Cleveland Brewery offers taste of the city

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The Cleveland Brewery is the best hidden brewery in the city (emphasis on the hidden). Tucked away on East 185th St., the brewery blends in with several small businesses in the area, and is easily overlooked.

After locating the brewery, I entered into a packed party. Though it was quiet and dark outside, it was bright and full of cheer inside. I felt like I had come late to a giant house party, where everyone was happy to see me. As I pulled out my notebook, several regulars became my new drinking buddies and were incredibly happy The Cleveland Brewery was going to get some well-deserved attention.

The interior is simple: metallic bar, chalkboard featuring this week’s brew and a healthy amount of free pretzel sticks scattered around the bar. Like many breweries in Colorado or the West Coast, patrons are here for the beer and not new takes on wings, burgers or other gastropub food.

Owner John Fuduric traveled to Germany a few years ago and fell in love with hefeweizens. As a long time American domestics beer drinker, his world was forever changed. His wife Mary suggested he start home brewing. He collaborated with his father (the owner of the building, a former butcher’s shop) to start a small one-barrel system brewery.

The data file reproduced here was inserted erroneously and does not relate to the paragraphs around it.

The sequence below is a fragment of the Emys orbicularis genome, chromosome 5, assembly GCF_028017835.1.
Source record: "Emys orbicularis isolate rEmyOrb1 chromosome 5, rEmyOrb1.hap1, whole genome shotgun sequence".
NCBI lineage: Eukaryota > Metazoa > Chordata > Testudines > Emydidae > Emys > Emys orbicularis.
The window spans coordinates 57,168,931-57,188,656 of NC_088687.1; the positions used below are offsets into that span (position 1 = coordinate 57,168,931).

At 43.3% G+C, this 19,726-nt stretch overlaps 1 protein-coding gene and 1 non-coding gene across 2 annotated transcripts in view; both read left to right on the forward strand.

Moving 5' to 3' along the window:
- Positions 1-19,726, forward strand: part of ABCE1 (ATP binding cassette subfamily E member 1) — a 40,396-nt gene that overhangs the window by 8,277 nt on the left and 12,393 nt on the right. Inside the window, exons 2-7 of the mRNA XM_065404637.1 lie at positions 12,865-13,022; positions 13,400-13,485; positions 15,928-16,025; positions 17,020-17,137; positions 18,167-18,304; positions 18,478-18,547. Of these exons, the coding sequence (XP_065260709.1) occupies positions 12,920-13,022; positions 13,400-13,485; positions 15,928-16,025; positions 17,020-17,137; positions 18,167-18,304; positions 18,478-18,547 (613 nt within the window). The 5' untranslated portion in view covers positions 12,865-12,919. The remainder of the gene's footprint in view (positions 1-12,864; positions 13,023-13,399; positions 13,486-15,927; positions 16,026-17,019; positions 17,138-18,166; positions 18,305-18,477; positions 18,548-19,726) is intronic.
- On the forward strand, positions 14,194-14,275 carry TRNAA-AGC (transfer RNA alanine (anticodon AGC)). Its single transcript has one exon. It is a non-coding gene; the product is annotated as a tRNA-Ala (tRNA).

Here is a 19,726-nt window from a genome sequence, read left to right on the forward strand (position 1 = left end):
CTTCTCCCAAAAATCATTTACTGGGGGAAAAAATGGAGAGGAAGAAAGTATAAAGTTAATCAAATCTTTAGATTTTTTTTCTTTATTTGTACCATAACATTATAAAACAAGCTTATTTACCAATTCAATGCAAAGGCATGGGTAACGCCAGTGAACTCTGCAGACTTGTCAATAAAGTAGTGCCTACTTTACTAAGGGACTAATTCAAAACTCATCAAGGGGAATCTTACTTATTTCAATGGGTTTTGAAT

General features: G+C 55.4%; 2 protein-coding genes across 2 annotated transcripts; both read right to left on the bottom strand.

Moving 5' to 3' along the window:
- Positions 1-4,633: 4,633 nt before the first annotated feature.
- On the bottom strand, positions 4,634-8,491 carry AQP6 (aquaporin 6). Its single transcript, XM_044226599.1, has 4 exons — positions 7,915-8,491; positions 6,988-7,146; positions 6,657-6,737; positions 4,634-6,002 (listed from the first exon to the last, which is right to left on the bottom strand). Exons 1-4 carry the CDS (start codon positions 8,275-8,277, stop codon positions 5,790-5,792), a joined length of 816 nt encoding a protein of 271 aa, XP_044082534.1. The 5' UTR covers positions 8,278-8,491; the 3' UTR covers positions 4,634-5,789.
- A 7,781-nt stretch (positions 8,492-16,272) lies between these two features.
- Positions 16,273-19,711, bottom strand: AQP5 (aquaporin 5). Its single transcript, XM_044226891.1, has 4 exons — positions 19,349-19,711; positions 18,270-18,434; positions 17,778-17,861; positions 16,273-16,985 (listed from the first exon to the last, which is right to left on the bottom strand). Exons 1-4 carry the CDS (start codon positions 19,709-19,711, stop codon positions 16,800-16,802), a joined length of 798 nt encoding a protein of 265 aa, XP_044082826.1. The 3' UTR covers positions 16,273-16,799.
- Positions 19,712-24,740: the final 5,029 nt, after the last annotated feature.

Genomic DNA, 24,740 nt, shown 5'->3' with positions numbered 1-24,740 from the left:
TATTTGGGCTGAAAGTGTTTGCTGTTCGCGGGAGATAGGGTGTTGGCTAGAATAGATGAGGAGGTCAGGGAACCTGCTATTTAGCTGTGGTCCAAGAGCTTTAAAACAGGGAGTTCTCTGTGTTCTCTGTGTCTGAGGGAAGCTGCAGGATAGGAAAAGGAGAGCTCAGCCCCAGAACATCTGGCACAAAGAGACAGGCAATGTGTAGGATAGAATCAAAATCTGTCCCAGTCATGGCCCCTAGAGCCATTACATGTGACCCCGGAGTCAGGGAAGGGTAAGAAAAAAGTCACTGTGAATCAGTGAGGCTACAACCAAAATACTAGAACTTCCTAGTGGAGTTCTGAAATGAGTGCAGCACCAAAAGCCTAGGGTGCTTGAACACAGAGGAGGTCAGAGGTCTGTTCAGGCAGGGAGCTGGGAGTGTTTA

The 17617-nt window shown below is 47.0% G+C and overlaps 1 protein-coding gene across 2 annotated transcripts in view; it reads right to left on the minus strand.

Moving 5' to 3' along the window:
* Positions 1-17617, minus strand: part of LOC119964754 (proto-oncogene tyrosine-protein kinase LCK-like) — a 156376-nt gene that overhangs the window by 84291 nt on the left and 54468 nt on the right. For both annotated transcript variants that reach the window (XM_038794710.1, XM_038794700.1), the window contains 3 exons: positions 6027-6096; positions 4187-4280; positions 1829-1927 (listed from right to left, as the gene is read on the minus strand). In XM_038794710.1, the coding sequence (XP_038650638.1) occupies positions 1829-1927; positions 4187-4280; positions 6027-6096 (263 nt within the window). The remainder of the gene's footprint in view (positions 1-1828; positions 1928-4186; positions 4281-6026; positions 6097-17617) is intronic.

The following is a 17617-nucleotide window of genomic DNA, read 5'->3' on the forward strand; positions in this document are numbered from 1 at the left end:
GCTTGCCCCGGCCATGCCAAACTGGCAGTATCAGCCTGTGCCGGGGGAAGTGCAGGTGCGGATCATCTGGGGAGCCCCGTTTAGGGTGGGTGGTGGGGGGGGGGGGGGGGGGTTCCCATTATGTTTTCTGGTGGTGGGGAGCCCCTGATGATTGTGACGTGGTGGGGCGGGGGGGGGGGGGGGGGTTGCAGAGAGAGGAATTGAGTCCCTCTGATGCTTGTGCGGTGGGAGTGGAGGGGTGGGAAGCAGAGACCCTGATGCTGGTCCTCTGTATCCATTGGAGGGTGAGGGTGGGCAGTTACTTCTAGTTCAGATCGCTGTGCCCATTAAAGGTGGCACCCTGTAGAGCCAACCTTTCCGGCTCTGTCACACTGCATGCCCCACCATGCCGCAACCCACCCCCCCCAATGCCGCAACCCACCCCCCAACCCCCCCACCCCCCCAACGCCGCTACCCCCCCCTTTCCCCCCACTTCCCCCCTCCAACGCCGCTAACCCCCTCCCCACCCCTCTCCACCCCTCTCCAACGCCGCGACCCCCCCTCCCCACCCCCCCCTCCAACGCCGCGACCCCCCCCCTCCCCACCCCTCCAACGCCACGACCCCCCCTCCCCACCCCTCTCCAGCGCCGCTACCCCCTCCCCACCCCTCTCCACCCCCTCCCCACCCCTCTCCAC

Fuduric began brewing at the facility in October 2014 and the tasting room opened the next May. He decided to emphasize the local theme by naming many of his beers after Cleveland landmarks and creating tap handles resembling one of Cleveland’s most recognizable landmarks, Terminal Tower.

The tasting room is only open on Fridays from 6-9 p.m. since Fuduric has a full-time job and family. He is constantly selling out of beer during these packed Friday evenings, and the limited availability to try this beer adds to its allure.

I first tried the Euclid Beach, inspired by Fuduric’s love for hefeweizens. This citrus IPA was orange in color, and had flavors of passion fruit and hints of floral. It was not dry or too hoppy and was an incredibly drinkable 6.7 percent ABV beer.

Next was Fuduric’s double IPA, Rock-n-Roll. This cloudy and unfiltered beer had a bright orange color, more orange than the Euclid Beach, yet crisp and drinkable despite the laundry list of hops added to this brew. As someone who is not a big fan of super-hoppy beers, which usually requires a glass of water to be accompanied to combat the dryness, I greatly appreciated what Fuduric has created. At 10.2 percent ABV, this beer is truly for some serious rock-n-rollers.

My favorite beer of the night was the Six Shooter coffee stout. Brewed in collaboration with the recently opened Six Shooter Coffee Cafe down the street, this beer is made with one and a half pounds of Brazilian roast coffee. This brew had a clear coffee taste that was not muddled down with chocolate or peanut butter like most coffee stouts. The rich black coffee color added to the appeal.

The King’s Porter, a dessert beer with tastes of vanilla and chocolate, was similar in color. This is the brew that beer float fans have been waiting for. Though I enjoyed this beer, due to the sweetness it would be tough to have a full pint of this. The sample glass is a perfect amount to finish up an evening of beer sampling.

Fuduric’s goal is to supply local bars and restaurants with his beer. This way people can try it at the brewery and then experience it with a great meal at a local restaurant with more flexible hours. Fuduric wants to support the East 185th St. area that he has grown to love as much as possible.